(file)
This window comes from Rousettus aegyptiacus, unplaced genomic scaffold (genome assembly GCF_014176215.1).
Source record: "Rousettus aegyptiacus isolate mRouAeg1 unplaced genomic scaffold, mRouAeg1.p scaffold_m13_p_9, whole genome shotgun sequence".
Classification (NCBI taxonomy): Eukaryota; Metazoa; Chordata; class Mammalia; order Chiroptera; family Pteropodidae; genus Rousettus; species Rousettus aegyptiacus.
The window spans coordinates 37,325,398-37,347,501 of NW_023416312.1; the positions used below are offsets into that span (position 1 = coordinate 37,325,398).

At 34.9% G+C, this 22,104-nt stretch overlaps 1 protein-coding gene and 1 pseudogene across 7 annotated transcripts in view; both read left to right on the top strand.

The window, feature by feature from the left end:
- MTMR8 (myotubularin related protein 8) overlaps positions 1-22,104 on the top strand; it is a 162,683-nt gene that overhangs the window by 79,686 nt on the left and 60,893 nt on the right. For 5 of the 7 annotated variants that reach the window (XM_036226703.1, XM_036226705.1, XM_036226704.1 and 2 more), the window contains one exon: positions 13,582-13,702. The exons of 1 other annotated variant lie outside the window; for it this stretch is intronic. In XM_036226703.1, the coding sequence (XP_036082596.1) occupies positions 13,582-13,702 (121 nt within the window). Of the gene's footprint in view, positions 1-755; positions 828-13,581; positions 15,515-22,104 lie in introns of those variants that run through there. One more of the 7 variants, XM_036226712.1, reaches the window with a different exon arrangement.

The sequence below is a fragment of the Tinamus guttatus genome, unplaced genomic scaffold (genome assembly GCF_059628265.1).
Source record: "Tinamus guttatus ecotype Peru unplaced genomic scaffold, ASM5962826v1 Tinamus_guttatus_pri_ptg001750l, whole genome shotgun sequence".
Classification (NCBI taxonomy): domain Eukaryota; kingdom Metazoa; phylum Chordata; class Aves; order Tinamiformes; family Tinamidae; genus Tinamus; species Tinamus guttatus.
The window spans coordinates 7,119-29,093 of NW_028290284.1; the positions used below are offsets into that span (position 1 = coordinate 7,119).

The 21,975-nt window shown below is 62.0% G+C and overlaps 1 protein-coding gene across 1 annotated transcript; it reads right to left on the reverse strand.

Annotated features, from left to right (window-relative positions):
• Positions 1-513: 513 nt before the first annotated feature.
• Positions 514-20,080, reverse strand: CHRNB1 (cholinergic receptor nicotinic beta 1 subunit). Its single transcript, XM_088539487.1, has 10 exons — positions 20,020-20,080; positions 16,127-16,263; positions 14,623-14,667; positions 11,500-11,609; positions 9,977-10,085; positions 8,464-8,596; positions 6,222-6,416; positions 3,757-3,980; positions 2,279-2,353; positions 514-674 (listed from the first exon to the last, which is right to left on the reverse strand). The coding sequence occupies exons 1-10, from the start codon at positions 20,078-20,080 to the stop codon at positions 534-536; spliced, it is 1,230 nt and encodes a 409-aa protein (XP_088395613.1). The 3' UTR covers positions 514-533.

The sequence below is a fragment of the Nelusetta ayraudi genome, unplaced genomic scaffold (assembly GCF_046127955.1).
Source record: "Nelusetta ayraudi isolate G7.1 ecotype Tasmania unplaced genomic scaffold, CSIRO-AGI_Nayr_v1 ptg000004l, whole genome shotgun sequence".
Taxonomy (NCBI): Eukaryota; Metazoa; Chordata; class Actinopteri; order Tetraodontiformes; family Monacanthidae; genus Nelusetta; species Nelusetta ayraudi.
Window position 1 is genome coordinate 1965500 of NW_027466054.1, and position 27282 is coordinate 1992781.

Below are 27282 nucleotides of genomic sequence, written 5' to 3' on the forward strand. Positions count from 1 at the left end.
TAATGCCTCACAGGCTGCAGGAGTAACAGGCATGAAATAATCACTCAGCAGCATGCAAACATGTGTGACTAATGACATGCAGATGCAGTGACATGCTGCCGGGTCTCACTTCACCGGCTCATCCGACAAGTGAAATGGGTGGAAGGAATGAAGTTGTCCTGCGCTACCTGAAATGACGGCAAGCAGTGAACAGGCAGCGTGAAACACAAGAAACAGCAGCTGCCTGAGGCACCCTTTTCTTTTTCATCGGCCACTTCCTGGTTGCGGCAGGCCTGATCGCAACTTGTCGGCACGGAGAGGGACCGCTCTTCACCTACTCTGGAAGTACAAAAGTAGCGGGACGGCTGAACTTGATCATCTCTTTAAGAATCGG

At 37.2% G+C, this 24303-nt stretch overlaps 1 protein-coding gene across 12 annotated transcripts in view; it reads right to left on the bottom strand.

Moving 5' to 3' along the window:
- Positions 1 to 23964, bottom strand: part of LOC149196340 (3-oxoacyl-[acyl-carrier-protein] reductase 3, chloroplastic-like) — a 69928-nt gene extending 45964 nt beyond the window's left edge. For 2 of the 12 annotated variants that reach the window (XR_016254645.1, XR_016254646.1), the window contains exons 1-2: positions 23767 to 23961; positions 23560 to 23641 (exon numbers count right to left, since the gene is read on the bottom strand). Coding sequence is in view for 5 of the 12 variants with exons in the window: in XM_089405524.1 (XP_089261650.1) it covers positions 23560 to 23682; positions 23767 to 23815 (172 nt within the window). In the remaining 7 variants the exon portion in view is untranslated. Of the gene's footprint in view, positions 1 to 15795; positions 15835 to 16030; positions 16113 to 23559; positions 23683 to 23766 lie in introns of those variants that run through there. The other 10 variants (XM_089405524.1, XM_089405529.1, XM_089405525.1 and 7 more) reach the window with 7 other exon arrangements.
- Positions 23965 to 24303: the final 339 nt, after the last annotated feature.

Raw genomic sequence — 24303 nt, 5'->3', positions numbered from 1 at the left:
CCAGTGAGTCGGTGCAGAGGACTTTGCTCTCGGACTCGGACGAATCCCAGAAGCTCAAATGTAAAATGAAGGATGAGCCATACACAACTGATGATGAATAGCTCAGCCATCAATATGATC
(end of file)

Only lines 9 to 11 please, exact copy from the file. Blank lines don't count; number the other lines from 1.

Source record: "Tinamus guttatus ecotype Peru unplaced genomic scaffold, ASM5962826v1 Tinamus_guttatus_pri_ptg001750l, whole genome shotgun sequence".
Classification (NCBI taxonomy): domain Eukaryota; kingdom Metazoa; phylum Chordata; class Aves; order Tinamiformes; family Tinamidae; genus Tinamus; species Tinamus guttatus.
The window spans coordinates 7,119-29,093 of NW_028290284.1; the positions used below are offsets into that span (position 1 = coordinate 7,119).